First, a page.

‘Like I’m hav­ing a night­mare.’ Tiny SC town again faces disas­ter as rivers surge

The Charlotte Observer (Sunday) - - Hurricane Florence - BY AVERY G. WILKS aw­[email protected]­tate.com Pub­lished on our web­site Sept. 19.

The boat glided over neigh­bor­hood streets and front yards, past sub­merged street signs and a float­ing re­frig­er­a­tor and, fi­nally, to Randy Bryant’s flooded-out home on Fork Retch Court.

“I feel like I’m hav­ing a night­mare,” the 71-yearold retiree said, sur­vey­ing the dam­age wrought by the ris­ing Lit­tle Pee Dee River.

It’s a re­cur­ring one. Bryant and his river­side neigh­bors near Nichols were in these same boats two years ago, as­ton­ished at flood­ing un­like any they ever had seen. Now, days after Hur­ri­cane Florence crawled over South Car- olina’s Pee Dee re­gion, the wa­ter again has sub­merged Nichols — a foot higher than it did after Hur­ri­cane Matthew in 2016 — and still was ris­ing late Thurs­day.

“You see a lot of floods,” Bryant said. “But these two have topped them all.”

Across the Lit­tle Pee Dee, all of Nichols’ 150 or so fam­i­lies have evac­u­ated, heed­ing warn­ings from lo­cal of­fi­cials.

That in­cludes the last six fam­i­lies who had pledged to stay put in the town, wedged be­tween two rivers, the Lum­ber and the Lit­tle Pee Dee, that are swelling as tril­lions of gal­lons of wa­ter rush down­stream from North Carolina.

“Ev­ery­one has got­ten out,” Nichols Town clerk Sandee Rogers said. “Ev­ery­one heeded the ad­vice. Thank the Lord, we are not putting our first re­spon­ders in dan­ger.”

In Oc­to­ber 2016, flood wa­ters from Hur­ri­cane Matthew left Nichols sub­merged for 10 days and shut down the town for weeks. Homes were con­demned after the flood, and about 100 fam­i­lies de­cided it was time to leave for good.

Since then, about three­fifths of the town’s 261 house­holds and half of its 22 busi­nesses had re­turned, only to evac­u­ate again for Florence.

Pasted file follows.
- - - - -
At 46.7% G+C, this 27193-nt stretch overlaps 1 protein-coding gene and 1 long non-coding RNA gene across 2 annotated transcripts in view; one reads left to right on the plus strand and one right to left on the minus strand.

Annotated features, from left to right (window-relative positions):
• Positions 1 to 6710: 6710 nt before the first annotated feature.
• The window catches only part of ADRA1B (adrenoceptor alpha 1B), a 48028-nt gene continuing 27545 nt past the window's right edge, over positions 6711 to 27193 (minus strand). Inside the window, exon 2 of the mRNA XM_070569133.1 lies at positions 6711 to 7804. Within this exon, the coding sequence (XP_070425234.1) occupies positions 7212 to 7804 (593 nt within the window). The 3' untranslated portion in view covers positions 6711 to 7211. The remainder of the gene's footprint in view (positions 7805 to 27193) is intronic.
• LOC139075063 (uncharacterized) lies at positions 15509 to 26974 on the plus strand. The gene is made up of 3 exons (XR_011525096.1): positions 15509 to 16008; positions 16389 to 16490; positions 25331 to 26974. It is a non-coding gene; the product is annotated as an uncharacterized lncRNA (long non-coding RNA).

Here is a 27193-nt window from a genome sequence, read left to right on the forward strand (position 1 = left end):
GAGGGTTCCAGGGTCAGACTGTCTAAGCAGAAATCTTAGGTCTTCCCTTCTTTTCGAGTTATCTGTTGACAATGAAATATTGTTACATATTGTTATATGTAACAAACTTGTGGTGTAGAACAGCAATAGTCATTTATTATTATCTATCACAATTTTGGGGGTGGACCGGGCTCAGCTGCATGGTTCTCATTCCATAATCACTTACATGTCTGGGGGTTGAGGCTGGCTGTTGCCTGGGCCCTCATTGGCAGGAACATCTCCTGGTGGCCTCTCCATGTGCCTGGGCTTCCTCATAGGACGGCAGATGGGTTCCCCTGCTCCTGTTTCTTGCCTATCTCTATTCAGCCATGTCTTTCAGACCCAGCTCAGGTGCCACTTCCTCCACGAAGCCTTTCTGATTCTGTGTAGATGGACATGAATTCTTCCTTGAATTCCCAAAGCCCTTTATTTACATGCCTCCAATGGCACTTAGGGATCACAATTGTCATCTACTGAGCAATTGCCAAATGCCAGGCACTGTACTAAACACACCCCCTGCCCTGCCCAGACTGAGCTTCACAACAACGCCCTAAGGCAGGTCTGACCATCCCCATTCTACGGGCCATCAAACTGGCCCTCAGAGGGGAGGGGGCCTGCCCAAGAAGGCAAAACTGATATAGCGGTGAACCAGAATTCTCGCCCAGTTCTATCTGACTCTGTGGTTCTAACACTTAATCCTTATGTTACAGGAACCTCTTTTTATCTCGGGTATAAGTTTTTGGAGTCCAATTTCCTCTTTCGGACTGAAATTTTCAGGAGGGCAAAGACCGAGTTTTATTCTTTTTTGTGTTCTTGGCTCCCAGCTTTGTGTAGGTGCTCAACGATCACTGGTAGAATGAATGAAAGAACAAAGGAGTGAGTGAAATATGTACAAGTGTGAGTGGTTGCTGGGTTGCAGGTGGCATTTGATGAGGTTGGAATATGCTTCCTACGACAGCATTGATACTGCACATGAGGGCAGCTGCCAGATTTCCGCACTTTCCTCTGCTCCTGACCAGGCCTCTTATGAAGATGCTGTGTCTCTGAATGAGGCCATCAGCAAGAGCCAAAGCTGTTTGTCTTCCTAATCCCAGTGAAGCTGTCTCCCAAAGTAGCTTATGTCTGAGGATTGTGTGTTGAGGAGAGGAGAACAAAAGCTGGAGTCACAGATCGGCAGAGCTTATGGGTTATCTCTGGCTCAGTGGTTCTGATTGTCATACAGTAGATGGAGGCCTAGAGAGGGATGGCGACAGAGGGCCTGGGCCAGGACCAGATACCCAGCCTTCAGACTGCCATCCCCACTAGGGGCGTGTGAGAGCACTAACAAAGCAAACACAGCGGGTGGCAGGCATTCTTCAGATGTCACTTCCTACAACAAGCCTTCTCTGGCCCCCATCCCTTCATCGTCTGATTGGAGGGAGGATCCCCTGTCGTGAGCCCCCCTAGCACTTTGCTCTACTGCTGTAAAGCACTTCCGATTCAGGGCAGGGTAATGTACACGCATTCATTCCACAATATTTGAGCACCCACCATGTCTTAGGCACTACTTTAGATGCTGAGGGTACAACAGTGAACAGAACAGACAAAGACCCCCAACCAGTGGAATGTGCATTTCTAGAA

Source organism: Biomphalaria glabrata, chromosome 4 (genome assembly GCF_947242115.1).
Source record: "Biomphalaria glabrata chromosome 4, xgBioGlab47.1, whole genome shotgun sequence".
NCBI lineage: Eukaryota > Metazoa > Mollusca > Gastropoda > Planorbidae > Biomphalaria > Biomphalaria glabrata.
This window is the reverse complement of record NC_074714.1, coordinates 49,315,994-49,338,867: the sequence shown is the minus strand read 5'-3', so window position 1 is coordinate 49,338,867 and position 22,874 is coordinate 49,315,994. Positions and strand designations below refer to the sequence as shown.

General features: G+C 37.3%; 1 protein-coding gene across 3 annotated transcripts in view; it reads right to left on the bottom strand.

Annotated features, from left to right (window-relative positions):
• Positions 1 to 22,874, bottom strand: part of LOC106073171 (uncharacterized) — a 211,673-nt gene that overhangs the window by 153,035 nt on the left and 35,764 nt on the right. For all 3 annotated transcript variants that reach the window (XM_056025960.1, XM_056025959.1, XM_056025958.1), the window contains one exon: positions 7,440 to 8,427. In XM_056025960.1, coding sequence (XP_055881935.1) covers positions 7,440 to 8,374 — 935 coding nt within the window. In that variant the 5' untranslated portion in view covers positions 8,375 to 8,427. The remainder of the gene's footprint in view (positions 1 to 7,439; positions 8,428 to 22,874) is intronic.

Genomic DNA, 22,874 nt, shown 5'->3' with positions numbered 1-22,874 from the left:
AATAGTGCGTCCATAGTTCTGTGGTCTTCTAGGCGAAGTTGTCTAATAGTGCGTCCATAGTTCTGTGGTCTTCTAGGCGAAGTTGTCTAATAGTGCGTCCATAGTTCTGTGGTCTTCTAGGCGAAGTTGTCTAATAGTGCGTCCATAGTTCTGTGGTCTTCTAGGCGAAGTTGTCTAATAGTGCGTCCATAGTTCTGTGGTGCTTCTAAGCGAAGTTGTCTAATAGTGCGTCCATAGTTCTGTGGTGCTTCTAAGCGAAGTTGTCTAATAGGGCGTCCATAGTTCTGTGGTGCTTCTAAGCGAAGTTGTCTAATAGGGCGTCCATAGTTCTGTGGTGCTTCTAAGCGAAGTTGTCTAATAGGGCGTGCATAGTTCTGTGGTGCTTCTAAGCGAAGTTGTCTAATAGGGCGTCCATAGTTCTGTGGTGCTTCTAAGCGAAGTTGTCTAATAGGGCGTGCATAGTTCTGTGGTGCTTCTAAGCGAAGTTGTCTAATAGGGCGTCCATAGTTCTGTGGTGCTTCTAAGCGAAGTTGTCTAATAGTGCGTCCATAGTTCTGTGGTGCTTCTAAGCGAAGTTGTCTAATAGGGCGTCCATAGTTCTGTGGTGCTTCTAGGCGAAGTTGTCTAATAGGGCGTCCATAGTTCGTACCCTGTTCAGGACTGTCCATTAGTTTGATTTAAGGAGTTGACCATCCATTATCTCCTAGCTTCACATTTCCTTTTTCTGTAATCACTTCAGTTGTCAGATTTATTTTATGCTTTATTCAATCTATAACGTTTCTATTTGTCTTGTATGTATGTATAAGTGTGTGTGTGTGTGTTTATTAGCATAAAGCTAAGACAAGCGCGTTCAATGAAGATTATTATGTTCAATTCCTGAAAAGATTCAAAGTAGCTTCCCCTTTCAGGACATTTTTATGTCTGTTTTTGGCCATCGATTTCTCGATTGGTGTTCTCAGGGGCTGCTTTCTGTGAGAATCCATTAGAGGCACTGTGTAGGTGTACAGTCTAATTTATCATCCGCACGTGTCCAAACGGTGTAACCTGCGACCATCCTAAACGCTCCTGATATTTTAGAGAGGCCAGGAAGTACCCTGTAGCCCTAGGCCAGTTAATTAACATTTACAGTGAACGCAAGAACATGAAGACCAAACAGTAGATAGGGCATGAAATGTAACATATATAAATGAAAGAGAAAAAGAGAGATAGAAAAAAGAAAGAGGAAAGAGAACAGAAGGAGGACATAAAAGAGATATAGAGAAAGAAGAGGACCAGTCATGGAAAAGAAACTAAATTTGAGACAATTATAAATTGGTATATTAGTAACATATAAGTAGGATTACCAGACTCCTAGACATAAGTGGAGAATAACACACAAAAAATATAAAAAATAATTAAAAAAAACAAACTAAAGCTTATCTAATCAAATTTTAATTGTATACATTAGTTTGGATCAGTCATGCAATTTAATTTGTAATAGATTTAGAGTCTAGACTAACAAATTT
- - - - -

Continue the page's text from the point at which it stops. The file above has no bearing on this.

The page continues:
By Thurs­day, the flood­ing in Nichols was a foot higher than Matthew and still ris­ing, a catas­tro­phe that fur­ther will de­lay the poverty-stricken town’s plans for a re­vival.

“This is just un­fath­omable for this to hap­pen twice in two years,” Rogers said.

About two miles south­west on Wed­nes­day, Frank Oliver was mo­tor­ing a boat around Fort Retch, where dark brown wa­ter from the Lit­tle Pee Dee had flushed as high as seven feet into many homes along Fork Retch Court by Wed­nes­day.

Along the river, float­ing docks had bro­ken loose and smashed into piers and porches. A bloated dog car­cass floated on a piece of tim­ber. Five­g­al­lon buck­ets, a pink Swif­fer mop and a tree house were car­ried into the tree line. The wa­ter reached high enough to soak the bot­tom of the Span­ish moss clumps that hung from river­side trees.

“That’s my house,” Bryant said as his bor­rowed boat passed it. Wa­ter cov­ered all but a foot of the door frame. “Gah, that looks ter­ri­ble.”

Oliver and Bryant could count on one hand the Fork Retch fam­i­lies that didn’t need to con­duct ma­jor ren­o­va­tions after Matthew. Some could af­ford to de­mol­ish and re­build their homes. Oth­ers could pay to ren­o­vate and lift their houses up on stilts. A few left for good.

As they boated through the neigh­bor­hood, Oliver and Bryant could tell the story of ev­ery home.

One neigh­bor just had fin­ished build­ing his new house. “Now, it’s gone,” Bryant said.

An­other neigh­bor, 79-year-old Rob­bie White, had spent two years re­build­ing her home after Matthew. She was set to re­turn later this month. But Wed­nes­day, her home was filled again with flood wa­ter.

“It’s just a shame be­cause ev­ery­body was just now get­ting their place back to­gether, you know, and now they’re get­ting hit again,” Oliver said. “This is way worse than any of us thought it was go­ing to be. Hun­dred-year flood ev­ery two years, I mean, come on.”

GAVIN MCIN­TYRE gm­cin­[email protected]­tate.com

The Lit­tle Pee Dee River floods Wildlife Ac­tion cen­ter Sept. 19 in Nichols, S.C. The Fork Retch com­mu­nity has flooded twice in the past two years.

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